Readers write about custody of a Texas sect's children, US-style democracy, and old, old money in UK universities.
Texas stepped on beliefs in protecting a sect's children
Regarding the May 27 article, "Are sect's beliefs sufficient grounds for taking the kids?": How can the state prosecute the Fundamentalist Church of Jesus Christ of Latter Day Saints (FLDS) based on their religious beliefs? I thought a free citizen could only be prosecuted for breaking a law. They can believe and preach whatever they like. If they marry someone who is under the legal age, then they can be prosecuted. Otherwise, they, like all Americans, can believe whatever they want. This case seems like thought police to me.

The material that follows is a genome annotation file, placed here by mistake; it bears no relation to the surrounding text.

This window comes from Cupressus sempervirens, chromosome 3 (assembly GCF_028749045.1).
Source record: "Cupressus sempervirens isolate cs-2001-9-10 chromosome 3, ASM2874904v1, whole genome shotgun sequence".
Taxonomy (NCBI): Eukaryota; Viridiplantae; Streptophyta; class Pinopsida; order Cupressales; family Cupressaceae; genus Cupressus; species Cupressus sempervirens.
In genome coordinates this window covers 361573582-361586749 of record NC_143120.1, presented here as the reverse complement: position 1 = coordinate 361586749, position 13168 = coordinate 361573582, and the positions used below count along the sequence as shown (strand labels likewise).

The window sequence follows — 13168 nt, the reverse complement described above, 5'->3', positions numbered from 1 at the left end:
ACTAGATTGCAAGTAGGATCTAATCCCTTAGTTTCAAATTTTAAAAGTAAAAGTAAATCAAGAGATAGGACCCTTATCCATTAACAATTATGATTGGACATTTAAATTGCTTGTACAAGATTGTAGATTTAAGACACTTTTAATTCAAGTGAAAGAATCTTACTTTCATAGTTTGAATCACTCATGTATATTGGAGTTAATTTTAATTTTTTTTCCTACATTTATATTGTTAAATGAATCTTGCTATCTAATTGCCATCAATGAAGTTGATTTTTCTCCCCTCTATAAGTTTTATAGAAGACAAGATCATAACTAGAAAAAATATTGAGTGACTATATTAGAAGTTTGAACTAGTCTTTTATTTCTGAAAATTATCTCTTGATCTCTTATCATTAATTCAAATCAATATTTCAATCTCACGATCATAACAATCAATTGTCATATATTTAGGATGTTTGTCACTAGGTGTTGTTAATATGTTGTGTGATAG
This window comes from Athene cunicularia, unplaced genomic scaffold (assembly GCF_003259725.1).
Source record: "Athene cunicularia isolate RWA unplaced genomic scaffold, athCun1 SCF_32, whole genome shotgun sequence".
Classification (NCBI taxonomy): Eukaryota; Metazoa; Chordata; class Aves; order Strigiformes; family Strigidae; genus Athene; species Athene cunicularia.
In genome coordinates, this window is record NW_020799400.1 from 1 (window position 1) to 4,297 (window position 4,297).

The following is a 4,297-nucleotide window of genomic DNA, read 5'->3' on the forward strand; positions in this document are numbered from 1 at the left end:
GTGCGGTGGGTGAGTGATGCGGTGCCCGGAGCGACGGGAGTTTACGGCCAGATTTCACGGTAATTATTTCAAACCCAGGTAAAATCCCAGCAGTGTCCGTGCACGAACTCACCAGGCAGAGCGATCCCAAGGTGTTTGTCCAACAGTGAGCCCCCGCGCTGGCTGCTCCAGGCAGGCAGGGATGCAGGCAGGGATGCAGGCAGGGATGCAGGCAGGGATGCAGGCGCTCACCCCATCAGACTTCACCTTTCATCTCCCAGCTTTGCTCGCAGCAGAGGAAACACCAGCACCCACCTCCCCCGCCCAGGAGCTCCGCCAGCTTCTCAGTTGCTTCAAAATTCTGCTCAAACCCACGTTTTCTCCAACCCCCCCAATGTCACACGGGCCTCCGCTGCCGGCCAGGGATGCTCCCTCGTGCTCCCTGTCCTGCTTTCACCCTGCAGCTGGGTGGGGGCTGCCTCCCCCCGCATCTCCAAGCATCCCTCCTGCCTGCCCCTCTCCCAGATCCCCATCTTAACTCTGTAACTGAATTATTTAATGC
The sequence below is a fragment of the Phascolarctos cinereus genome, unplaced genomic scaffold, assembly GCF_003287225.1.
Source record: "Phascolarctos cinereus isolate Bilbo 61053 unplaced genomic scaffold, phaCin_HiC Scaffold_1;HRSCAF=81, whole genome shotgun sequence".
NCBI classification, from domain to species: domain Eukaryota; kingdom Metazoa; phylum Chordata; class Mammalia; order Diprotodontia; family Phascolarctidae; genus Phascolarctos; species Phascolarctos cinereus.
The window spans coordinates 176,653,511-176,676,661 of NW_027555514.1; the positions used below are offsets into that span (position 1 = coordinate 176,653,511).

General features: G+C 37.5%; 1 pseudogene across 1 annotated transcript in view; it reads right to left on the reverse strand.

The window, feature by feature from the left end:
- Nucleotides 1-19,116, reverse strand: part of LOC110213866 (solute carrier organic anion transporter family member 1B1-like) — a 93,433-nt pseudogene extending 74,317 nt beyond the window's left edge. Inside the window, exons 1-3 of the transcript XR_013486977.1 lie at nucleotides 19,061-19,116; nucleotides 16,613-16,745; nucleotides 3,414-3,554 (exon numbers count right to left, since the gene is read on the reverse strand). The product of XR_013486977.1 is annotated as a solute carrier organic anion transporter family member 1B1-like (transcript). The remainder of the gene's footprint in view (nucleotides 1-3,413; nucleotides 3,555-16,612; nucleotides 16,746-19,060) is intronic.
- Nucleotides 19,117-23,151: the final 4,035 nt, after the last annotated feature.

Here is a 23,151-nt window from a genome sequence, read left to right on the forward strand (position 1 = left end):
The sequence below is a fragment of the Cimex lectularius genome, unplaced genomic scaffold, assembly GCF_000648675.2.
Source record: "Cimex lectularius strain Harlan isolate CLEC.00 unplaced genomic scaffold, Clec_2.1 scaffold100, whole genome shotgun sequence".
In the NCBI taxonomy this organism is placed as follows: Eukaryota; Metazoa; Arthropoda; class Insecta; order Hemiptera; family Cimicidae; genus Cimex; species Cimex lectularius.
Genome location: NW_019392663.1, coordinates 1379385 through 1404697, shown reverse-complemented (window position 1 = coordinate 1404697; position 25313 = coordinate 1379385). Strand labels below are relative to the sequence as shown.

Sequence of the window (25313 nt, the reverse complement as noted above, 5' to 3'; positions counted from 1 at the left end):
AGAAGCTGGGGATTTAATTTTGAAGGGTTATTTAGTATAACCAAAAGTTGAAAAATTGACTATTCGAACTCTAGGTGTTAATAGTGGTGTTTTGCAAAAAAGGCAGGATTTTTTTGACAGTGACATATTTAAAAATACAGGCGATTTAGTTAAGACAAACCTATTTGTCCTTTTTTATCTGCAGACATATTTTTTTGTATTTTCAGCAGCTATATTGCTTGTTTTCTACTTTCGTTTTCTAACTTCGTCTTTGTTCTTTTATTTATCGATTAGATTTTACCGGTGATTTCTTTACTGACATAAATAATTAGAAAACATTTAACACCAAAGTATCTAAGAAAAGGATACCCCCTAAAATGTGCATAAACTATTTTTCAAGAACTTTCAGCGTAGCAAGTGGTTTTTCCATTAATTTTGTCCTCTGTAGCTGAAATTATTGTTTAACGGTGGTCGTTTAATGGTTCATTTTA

Regarding the recent article on state grounds for removing children: The long, sordid, and conflictual history between the rights of parents to rear their children as they see fit and the increasing and usurping rights of the state to intervene in family matters has recently come to a head in Texas.
What every American should worry about is exactly who "the state" is representing. Exactly what kinds of "experts" are going to be telling you how you may and may not rear your children?
If you believe that the state and its self-anointed "experts" are right, support them. If you love your children, however, support parental rights.
The US doesn't exemplify the West
In response to William Mensch Evans's May 27 Opinion piece, "The next president has to promote democracy better": Mr. Evans's points are wise and, I believe, valid. The wording in the final point, however, bothers me. Evans writes, "Finally, we must understand that, given the choice, not all societies interpret democracy as we do in the West." Those last three words, "in the West" might better read "in the United States," which more likely describes the president's intended type of democracy.